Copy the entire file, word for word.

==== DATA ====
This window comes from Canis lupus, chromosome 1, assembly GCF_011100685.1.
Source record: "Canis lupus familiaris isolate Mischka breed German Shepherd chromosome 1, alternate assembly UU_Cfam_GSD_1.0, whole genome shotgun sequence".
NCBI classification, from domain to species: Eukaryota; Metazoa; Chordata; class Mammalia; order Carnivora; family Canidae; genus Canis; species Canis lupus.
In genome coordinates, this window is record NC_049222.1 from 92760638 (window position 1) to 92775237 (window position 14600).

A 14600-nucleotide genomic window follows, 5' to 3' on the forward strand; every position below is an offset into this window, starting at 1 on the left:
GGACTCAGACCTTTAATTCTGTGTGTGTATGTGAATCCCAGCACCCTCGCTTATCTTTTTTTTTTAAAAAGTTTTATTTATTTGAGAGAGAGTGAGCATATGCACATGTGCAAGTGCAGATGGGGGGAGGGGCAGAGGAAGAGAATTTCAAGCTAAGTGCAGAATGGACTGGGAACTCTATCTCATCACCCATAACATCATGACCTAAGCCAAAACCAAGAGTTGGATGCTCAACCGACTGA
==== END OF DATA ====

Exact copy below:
This window comes from Canis lupus, chromosome 1, assembly GCF_011100685.1.
Source record: "Canis lupus familiaris isolate Mischka breed German Shepherd chromosome 1, alternate assembly UU_Cfam_GSD_1.0, whole genome shotgun sequence".
NCBI classification, from domain to species: Eukaryota; Metazoa; Chordata; class Mammalia; order Carnivora; family Canidae; genus Canis; species Canis lupus.
In genome coordinates, this window is record NC_049222.1 from 92760638 (window position 1) to 92775237 (window position 14600).

A 14600-nucleotide genomic window follows, 5' to 3' on the forward strand; every position below is an offset into this window, starting at 1 on the left:
GGACTCAGACCTTTAATTCTGTGTGTGTATGTGAATCCCAGCACCCTCGCTTATCTTTTTTTTTTAAAAAGTTTTATTTATTTGAGAGAGAGTGAGCATATGCACATGTGCAAGTGCAGATGGGGGGAGGGGCAGAGGAAGAGAATTTCAAGCTAAGTGCAGAATGGACTGGGAACTCTATCTCATCACCCATAACATCATGACCTAAGCCAAAACCAAGAGTTGGATGCTCAACCGACTGA